BOJ Shock Explains Negative IOR and Negative Bond Difference

This article was first published by me on Talkmarkets:  http://www.talkmarkets.com/content/global-markets/boj-shock-explains-negative-ior-and-negative-bond-difference?post=92957&uid=4798

For some unexplained reason, Japan's central bank, the BOJ, did not cut interest rates on bank reserves, which are already negative. They talked as if they were going to do so. This lack of added stimulus has the markets down and bond prices up.

Draghi in the Eurozone has already decided to buy more sovereign bonds, and while that increases bank reserves and the money supply (but only if the banks lend the money), investors pay the tax for negative yield. And with a scarcity of good sovereign bonds worldwide, mainly as collateral for derivatives, negative yields are driven down simply by central banks taking them out of circulation, making them even more scarce. So, in Japan and in the Eurozone bond yields are turning negative.

We know that prices for Japanese bonds went up and yields went down, and that is no surprise. People must understand the distinction between negative rates on excess reserves, and negative rates on bonds. Negative rates on excess reserves, according to Scott Sumner, are expansionary. An argument can be made that they are not massively expansionary. Bonds with negative yields can be expansionary, if central banks buy them, but only if the excess reserves are loaned out. And don't forget the scarcity of bonds in the first place.

But obviously traders did not take well to the shock of having this stimulus not added. Scott Sumner is right that negative IOR is expansionary of the money supply. The BOJ believes negative IOR is expansionary.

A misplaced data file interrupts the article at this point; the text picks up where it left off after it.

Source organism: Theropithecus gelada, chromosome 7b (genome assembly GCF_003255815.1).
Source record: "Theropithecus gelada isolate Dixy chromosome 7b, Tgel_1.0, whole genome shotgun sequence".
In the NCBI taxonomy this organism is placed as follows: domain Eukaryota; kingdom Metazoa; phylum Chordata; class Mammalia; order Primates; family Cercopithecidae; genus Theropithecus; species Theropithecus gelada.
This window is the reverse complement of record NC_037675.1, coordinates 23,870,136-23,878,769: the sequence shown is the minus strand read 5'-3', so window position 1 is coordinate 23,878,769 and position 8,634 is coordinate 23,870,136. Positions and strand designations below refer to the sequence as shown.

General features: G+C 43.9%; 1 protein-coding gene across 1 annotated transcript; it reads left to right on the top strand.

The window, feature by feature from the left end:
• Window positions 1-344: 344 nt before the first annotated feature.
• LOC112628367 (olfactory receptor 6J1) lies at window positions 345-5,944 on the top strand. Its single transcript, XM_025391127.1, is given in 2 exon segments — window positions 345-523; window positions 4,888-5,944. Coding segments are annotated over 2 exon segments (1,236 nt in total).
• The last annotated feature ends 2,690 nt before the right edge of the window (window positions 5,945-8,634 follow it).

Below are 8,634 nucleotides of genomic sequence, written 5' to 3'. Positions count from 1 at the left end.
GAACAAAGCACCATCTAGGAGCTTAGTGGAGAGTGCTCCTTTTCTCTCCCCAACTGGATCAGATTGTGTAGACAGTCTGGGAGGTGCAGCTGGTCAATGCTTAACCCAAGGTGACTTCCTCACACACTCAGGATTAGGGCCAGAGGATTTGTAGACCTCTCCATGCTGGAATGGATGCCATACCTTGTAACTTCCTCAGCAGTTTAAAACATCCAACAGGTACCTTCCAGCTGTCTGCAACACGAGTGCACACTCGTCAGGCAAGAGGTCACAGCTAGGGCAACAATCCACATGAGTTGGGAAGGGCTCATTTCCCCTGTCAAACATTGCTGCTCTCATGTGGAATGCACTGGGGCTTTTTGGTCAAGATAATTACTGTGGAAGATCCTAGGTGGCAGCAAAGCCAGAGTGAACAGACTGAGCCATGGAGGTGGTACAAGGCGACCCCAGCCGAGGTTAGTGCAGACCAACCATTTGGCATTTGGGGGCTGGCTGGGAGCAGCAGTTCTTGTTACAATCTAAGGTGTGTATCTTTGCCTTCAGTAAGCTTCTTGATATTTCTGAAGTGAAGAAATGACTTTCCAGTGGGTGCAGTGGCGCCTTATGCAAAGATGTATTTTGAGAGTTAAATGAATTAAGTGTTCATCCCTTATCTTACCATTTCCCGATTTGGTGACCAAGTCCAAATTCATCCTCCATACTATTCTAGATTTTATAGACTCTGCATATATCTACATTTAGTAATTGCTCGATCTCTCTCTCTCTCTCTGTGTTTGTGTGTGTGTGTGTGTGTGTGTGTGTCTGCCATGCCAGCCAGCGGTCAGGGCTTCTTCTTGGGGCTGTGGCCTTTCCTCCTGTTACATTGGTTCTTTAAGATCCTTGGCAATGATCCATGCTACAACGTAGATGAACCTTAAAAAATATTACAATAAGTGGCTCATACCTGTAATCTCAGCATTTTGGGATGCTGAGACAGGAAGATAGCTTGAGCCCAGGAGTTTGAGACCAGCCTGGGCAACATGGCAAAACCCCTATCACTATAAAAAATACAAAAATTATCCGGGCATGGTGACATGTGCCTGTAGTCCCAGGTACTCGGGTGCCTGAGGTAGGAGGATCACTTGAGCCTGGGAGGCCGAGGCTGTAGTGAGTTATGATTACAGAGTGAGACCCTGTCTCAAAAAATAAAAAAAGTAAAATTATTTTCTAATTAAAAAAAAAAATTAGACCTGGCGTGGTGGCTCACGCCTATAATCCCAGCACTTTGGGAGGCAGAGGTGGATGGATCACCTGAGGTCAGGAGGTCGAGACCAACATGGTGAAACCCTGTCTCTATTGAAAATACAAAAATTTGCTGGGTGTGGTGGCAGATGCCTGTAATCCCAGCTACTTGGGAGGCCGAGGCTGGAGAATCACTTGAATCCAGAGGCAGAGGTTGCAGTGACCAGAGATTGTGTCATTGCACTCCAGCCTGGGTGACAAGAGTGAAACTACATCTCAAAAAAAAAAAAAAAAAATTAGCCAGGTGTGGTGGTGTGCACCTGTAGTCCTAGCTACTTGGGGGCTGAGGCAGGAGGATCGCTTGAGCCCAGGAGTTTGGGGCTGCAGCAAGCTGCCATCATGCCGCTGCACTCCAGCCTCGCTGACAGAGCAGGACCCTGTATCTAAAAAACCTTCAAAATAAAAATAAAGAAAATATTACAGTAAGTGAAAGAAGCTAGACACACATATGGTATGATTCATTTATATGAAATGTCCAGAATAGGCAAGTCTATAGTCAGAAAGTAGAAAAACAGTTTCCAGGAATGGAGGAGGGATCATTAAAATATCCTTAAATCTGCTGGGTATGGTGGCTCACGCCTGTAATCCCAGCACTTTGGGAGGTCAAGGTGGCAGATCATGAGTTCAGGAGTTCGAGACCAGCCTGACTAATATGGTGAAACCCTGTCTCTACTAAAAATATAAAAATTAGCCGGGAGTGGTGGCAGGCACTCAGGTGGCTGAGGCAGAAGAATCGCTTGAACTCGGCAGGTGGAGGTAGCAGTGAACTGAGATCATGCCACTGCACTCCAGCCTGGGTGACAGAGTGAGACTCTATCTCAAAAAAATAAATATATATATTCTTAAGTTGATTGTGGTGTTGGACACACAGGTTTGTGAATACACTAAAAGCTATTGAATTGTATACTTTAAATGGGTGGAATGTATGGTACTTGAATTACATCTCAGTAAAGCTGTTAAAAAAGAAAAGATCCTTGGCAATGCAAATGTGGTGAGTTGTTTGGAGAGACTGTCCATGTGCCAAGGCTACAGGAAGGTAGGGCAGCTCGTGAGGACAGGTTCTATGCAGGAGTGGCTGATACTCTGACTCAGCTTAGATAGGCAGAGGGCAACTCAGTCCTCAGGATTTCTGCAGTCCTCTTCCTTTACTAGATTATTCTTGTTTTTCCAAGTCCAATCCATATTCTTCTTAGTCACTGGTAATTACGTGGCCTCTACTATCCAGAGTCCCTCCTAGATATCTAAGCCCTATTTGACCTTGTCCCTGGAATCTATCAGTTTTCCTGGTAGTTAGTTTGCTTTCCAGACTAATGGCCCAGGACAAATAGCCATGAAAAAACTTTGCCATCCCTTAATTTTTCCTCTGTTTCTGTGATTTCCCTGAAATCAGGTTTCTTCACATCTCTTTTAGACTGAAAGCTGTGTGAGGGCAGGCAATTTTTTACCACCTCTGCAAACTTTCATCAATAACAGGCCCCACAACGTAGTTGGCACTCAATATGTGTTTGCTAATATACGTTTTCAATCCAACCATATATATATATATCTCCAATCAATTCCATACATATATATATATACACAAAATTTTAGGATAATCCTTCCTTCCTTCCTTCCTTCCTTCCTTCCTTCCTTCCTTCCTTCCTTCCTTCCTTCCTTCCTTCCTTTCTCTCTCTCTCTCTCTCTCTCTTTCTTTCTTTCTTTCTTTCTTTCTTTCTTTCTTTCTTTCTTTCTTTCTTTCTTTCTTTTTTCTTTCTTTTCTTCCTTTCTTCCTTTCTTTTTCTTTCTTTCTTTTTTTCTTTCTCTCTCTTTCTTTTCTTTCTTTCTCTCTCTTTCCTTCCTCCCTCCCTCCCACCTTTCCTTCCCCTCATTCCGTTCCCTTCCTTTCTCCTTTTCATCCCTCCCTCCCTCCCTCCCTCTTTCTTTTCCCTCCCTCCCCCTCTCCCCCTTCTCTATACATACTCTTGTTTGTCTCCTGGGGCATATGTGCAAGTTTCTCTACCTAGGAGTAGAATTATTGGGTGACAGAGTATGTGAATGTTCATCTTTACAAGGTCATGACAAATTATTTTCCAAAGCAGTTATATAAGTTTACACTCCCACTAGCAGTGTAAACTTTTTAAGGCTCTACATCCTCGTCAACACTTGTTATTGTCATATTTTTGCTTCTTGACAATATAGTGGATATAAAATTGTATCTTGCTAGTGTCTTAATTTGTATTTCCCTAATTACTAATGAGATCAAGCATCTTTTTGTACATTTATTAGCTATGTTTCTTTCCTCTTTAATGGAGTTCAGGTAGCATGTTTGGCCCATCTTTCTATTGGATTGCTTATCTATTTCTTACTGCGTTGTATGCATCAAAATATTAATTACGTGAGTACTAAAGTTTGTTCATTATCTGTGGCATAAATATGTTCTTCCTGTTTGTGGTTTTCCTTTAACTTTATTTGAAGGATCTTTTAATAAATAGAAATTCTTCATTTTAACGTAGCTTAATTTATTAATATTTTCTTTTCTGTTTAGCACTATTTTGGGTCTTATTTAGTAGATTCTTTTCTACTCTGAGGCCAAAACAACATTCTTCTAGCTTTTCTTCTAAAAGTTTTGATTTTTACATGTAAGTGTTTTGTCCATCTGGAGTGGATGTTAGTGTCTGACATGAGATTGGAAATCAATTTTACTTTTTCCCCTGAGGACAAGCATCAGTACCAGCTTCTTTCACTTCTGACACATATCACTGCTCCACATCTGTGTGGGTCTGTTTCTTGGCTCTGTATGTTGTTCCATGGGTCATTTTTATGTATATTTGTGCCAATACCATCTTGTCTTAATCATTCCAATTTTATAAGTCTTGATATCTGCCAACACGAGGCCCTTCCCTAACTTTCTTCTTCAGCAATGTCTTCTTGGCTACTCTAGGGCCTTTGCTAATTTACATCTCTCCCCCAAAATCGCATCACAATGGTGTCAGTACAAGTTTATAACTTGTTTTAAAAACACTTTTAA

But, negative bond yields are a different animal. Negative bond yields in a deflationary environment could confirm deflationary expectations. But Japanese bonds do fund the government, as the BOJ can buy and sell government bonds at negative yield.

I am not a fan of negative IOR, when real helicopter money is a far superior option and Scott Sumner says Nominal GDP Targeting (NGDP Targeting) is superior as well. But at zero lower bound, negative IOR is certainly better than living with negative bond rates. One wonders if the BOJ and Draghi at the ECB are engaged in some sort of economic fraud, a scam to fund the government in the face of economic weakness, and deflationary expectations with negative rate bonds!

We hope that is not the case, and we know that the BOJ still plans to reach their inflation target of 2 percent in the 2017/2018 time frame. Certainly Nominal GDP has improved some in Japan over the years, since the Great Recession crash of 2008. 

Since Japanese banks hold most of the Japanese treasury bonds, why would they prefer to hold onto negative rate bonds and cash reserves rather than lending the reserves into the economy to overcome the negative bond rates they must pay out?

You have to wonder what is going on in Japan and in the Eurozone, and hope the sickness doesn't find its way to the USA.

Comments

  1. Gary - why did you quit Patrick.net?

    ReplyDelete
  2. Hi Corey, I was booted off as Patrick seems to prefer to entertain racist, intolerant individuals. That is my opinion only. You will have to ask him.

    ReplyDelete

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